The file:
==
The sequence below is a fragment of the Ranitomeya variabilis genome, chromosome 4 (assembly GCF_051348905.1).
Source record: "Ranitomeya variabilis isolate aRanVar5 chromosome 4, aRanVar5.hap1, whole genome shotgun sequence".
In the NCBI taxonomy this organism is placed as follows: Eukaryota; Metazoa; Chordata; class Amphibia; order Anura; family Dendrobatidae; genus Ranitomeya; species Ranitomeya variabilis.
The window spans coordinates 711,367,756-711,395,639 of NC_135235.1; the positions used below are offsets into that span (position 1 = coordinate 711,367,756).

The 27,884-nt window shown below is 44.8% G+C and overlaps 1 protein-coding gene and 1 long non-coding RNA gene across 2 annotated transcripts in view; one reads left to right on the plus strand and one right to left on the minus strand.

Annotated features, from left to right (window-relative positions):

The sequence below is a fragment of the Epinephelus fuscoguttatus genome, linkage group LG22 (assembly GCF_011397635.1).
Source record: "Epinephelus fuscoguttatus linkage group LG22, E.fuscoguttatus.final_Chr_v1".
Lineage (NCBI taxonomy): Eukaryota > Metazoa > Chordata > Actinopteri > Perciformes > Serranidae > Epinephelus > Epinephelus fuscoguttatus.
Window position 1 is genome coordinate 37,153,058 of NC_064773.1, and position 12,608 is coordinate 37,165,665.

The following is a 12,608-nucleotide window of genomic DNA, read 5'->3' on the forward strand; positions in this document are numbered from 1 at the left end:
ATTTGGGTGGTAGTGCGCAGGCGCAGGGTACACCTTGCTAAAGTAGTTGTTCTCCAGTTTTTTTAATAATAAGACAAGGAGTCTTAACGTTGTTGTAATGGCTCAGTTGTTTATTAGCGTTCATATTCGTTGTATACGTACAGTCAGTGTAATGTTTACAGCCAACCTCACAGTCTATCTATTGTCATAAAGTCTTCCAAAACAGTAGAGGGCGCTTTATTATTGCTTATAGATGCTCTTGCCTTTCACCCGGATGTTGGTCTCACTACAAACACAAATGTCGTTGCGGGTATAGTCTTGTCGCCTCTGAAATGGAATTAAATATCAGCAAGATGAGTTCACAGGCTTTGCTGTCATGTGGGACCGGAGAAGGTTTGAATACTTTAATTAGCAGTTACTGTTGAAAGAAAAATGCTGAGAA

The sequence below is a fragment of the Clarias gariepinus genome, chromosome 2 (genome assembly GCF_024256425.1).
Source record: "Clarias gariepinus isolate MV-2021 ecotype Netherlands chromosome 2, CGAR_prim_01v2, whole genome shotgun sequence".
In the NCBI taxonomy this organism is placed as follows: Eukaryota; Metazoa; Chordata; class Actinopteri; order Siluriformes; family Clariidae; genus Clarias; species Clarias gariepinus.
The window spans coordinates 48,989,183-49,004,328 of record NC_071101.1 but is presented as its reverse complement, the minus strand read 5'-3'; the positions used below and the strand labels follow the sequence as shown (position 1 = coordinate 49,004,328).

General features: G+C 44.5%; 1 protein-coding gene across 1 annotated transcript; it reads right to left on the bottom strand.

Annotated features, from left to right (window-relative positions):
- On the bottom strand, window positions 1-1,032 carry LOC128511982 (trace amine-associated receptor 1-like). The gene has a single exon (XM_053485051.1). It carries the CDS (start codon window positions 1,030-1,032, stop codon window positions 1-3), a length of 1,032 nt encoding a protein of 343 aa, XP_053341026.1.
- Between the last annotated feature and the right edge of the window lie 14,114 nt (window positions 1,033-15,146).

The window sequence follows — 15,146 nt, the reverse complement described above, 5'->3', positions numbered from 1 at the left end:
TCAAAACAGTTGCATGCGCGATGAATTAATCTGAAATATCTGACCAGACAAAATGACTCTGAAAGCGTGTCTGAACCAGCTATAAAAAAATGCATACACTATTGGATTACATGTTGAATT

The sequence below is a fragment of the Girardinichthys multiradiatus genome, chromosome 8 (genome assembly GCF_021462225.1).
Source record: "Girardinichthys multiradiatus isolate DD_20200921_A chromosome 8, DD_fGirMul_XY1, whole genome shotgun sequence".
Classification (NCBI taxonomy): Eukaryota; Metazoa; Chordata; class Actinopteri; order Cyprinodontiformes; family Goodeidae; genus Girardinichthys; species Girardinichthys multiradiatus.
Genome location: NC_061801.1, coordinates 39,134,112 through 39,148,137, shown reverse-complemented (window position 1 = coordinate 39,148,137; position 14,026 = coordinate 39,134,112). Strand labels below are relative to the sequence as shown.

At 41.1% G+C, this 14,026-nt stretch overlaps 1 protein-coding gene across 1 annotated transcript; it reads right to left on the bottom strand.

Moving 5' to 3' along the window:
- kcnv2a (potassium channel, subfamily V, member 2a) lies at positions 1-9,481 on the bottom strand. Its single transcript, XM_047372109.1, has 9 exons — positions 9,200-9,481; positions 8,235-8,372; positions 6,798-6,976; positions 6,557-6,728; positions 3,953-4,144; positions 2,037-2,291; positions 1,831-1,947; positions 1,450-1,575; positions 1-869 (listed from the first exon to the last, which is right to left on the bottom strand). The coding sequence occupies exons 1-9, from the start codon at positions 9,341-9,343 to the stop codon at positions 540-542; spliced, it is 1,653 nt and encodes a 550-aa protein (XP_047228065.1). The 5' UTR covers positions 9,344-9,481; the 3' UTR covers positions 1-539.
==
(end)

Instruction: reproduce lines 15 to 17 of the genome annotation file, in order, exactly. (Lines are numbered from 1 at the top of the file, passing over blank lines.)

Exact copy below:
In the NCBI taxonomy this organism is placed as follows: Eukaryota; Metazoa; Chordata; class Actinopteri; order Siluriformes; family Clariidae; genus Clarias; species Clarias gariepinus.
The window spans coordinates 48,989,183-49,004,328 of record NC_071101.1 but is presented as its reverse complement, the minus strand read 5'-3'; the positions used below and the strand labels follow the sequence as shown (position 1 = coordinate 49,004,328).

General features: G+C 44.5%; 1 protein-coding gene across 1 annotated transcript; it reads right to left on the bottom strand.